## The Importance of Estimating Power Losses in Consumer Power Supply Magnetic Components

*Examining an LED lighting string application to discover it’s not worth it to be in the dark on inductor performance at high switching frequencies.*

Using inductors can significantly diminish power losses in consumer electronics at high switching frequencies. Yet relatively little information exists on inductor performance in these circumstances. The mystery exists despite abundant tools to help engineers design and simulate power supplies. For instance, one important data point that may not be readily available about inductors is the accurate AC resistance of a particular magnetic component. Another area where it’s important to shed some light involves the role core losses play in surface mount power inductors. Yes, core losses are small compared to AC losses in many surface mount power inductors, but this article will show that it is nevertheless a critical evaluation point. That is why it is a recommended design step to estimate power losses before selecting an inductor for a particular power supply.

Estimating Power Losses

There are multiple factors to consider when estimating power losses. A main component to evaluate is the forward converter, which is the industry-standard name for an isolated buck converter. The elements to consider in the design phase are the input and output voltages, the transformer and the switch current, which are shown in Figure 1. The block diagram illustrates the basic elements of the open loop section of a single-switch forward converter:

Figure 1. Basic Block Diagram of Forward Converter Power Stage |

Using an LED lighting string application as an example, Table 1 lists the typical design requirements for a power supply. For simplicity, the control circuit and feedback loop are omitted in the example.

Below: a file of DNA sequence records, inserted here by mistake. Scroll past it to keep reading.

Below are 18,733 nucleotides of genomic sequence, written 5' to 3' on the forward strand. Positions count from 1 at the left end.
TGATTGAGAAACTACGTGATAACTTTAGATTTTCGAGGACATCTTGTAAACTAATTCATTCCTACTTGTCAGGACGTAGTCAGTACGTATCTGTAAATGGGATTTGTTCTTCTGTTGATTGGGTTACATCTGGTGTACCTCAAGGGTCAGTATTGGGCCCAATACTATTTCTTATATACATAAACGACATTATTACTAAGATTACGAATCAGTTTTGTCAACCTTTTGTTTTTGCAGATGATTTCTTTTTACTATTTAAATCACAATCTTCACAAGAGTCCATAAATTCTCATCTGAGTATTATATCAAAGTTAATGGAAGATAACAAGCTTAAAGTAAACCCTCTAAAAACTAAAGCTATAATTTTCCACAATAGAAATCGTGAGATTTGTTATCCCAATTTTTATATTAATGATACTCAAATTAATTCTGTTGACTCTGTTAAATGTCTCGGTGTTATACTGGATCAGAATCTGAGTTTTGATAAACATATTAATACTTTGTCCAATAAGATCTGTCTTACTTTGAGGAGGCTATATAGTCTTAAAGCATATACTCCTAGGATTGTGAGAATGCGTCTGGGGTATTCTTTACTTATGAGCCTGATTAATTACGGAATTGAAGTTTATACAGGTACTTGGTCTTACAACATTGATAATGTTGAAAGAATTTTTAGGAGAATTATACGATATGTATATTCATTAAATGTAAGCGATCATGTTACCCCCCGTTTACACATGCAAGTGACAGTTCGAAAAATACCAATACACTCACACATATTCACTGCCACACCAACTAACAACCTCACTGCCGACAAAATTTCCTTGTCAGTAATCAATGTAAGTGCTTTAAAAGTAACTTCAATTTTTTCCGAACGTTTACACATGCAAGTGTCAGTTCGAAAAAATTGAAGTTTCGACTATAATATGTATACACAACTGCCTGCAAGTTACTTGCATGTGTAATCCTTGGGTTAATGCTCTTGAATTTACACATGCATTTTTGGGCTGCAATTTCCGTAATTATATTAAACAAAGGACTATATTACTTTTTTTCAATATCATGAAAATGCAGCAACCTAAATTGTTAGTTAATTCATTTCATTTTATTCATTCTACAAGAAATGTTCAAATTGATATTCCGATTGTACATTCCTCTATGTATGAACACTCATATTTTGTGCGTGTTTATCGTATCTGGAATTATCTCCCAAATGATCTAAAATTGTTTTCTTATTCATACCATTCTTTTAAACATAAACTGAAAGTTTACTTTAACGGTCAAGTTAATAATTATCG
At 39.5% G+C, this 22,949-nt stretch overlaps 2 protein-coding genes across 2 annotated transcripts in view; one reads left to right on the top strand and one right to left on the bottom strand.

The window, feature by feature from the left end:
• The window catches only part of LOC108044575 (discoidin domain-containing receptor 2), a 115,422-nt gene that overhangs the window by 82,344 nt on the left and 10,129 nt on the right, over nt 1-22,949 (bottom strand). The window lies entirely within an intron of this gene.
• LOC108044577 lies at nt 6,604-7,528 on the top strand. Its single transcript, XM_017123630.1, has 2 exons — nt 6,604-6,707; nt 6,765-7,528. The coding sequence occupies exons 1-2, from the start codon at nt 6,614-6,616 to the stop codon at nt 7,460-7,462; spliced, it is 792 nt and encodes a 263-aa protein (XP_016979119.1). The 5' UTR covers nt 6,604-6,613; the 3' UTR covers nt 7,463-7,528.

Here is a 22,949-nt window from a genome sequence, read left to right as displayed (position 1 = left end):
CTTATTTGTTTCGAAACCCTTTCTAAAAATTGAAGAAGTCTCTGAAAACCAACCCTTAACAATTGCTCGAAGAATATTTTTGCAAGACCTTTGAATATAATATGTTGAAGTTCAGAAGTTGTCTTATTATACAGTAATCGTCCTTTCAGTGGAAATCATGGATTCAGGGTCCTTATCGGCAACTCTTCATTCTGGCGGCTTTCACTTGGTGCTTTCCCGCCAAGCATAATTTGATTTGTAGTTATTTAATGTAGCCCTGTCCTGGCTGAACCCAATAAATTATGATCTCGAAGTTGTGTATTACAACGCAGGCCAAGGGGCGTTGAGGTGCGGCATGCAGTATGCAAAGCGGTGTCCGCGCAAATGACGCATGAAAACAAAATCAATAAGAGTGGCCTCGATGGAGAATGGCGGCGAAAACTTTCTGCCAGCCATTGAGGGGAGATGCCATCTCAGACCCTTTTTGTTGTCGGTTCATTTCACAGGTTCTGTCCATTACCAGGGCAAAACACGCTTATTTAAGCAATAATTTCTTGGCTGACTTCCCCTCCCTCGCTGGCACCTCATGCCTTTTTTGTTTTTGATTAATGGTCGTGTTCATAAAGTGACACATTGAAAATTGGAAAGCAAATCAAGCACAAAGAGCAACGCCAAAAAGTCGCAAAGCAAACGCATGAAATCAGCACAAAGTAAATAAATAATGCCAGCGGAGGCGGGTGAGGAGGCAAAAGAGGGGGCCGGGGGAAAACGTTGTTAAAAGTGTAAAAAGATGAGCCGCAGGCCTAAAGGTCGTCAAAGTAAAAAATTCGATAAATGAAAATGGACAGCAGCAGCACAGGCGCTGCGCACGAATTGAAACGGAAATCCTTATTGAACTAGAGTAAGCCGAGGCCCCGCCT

Table 1. |

- Based on the block diagram in Figure 1, the peak voltage at D1 is calculated as

VD1 = 8*v*+0.5*v*+0.1^{diode}*v*(*pcb conduction loss*)*D*= 13.23 V. - The voltage measured across the inductor ΔV during the first interval is, therefore, 5.23 V.
- The subsequent inductance value is: L = ΔVxDx (1

However, since 21.58 µH is not a standard inductor value, the LED lighting power supply example would need to select a 22 µH inductor, which is the closest standard inductor available.

Based on the requirements for this application, designers might select a shielded power inductor in a surface mount package that has a resistance of 62 mΩ and a RMS current of 2.3 A. An educated first look would indicate that the calculated losses are due to the DC resistance of the winding and the DC current of 2 A. This calculation gives a power loss of 0.248 W. The typical information provided on this sample power inductor’s datasheet shows that it can conduct up to 2.3 Arms giving a total power dissipation of 0.327 W, and may have a temperature rise of 40 °C at full load. If the ambient temperature is 40 °C, then the inductor is expected to rise in temperature to less than 80 °C at the required current of 2 A. These calculations would take a designer in one direction, but to find the optimal power inductor solution, however, requires taking the following additional factors into account.

Thermal: Copper has a very high temperature coefficient. The resistance at 43 °C ambient will increase to 67 mΩ. The DC loss in the winding will, therefore, be 0.268 W at a current of 2 A.

AC Resistance: The distribution of current in each layer of a multi-layered wound inductive component will be unevenly distributed depending on the frequency of the current. The magnetic fields generated by the multiple layers are responsible for this effect, which is also known as “proximity.” There is a one-dimensional solution to the complex differential equations describing the ratio of the AC resistance to the DC resistance, which is called the Dowell equation. This equation enables us to calculate losses in the inductive component due to proximity.